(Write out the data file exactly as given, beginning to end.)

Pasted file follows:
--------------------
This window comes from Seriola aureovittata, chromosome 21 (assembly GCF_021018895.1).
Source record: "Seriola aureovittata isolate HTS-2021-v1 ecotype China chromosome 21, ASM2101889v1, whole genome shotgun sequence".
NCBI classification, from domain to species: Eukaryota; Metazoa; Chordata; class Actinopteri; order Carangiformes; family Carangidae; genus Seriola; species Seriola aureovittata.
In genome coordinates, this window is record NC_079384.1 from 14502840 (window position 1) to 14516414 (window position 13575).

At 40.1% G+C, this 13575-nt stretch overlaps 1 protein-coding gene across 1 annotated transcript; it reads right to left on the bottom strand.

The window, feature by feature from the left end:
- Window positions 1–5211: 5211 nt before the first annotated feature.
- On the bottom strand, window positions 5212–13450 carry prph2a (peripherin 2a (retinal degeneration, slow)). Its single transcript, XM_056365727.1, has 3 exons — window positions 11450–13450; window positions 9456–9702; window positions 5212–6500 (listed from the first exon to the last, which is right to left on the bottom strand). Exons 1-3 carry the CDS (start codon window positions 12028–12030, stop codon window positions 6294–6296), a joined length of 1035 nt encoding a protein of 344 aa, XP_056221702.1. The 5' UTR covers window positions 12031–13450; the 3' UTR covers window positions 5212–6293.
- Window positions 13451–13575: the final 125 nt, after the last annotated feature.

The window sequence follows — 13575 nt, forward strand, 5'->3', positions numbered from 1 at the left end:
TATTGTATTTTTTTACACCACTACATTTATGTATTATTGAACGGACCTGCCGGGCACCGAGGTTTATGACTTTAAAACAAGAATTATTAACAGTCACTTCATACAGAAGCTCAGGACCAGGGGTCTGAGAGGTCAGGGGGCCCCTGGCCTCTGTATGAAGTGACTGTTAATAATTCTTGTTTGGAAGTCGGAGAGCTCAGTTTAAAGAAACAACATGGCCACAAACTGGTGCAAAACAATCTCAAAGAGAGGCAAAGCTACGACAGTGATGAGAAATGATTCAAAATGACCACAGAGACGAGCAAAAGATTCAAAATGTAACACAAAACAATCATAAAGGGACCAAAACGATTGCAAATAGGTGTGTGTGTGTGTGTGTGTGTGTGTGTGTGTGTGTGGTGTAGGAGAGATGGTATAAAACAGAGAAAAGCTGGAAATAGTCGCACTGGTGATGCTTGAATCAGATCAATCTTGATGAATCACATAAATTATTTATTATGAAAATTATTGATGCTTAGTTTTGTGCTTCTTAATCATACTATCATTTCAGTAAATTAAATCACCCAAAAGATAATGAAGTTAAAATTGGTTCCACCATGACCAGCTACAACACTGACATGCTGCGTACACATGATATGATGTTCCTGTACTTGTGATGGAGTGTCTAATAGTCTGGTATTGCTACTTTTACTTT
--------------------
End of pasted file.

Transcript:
This window comes from Seriola aureovittata, chromosome 21 (assembly GCF_021018895.1).
Source record: "Seriola aureovittata isolate HTS-2021-v1 ecotype China chromosome 21, ASM2101889v1, whole genome shotgun sequence".
NCBI classification, from domain to species: Eukaryota; Metazoa; Chordata; class Actinopteri; order Carangiformes; family Carangidae; genus Seriola; species Seriola aureovittata.
In genome coordinates, this window is record NC_079384.1 from 14502840 (window position 1) to 14516414 (window position 13575).

At 40.1% G+C, this 13575-nt stretch overlaps 1 protein-coding gene across 1 annotated transcript; it reads right to left on the bottom strand.

The window, feature by feature from the left end:
- Window positions 1–5211: 5211 nt before the first annotated feature.
- On the bottom strand, window positions 5212–13450 carry prph2a (peripherin 2a (retinal degeneration, slow)). Its single transcript, XM_056365727.1, has 3 exons — window positions 11450–13450; window positions 9456–9702; window positions 5212–6500 (listed from the first exon to the last, which is right to left on the bottom strand). Exons 1-3 carry the CDS (start codon window positions 12028–12030, stop codon window positions 6294–6296), a joined length of 1035 nt encoding a protein of 344 aa, XP_056221702.1. The 5' UTR covers window positions 12031–13450; the 3' UTR covers window positions 5212–6293.
- Window positions 13451–13575: the final 125 nt, after the last annotated feature.

The window sequence follows — 13575 nt, forward strand, 5'->3', positions numbered from 1 at the left end:
TATTGTATTTTTTTACACCACTACATTTATGTATTATTGAACGGACCTGCCGGGCACCGAGGTTTATGACTTTAAAACAAGAATTATTAACAGTCACTTCATACAGAAGCTCAGGACCAGGGGTCTGAGAGGTCAGGGGGCCCCTGGCCTCTGTATGAAGTGACTGTTAATAATTCTTGTTTGGAAGTCGGAGAGCTCAGTTTAAAGAAACAACATGGCCACAAACTGGTGCAAAACAATCTCAAAGAGAGGCAAAGCTACGACAGTGATGAGAAATGATTCAAAATGACCACAGAGACGAGCAAAAGATTCAAAATGTAACACAAAACAATCATAAAGGGACCAAAACGATTGCAAATAGGTGTGTGTGTGTGTGTGTGTGTGTGTGTGTGTGTGTGGTGTAGGAGAGATGGTATAAAACAGAGAAAAGCTGGAAATAGTCGCACTGGTGATGCTTGAATCAGATCAATCTTGATGAATCACATAAATTATTTATTATGAAAATTATTGATGCTTAGTTTTGTGCTTCTTAATCATACTATCATTTCAGTAAATTAAATCACCCAAAAGATAATGAAGTTAAAATTGGTTCCACCATGACCAGCTACAACACTGACATGCTGCGTACACATGATATGATGTTCCTGTACTTGTGATGGAGTGTCTAATAGTCTGGTATTGCTACTTTTACTTT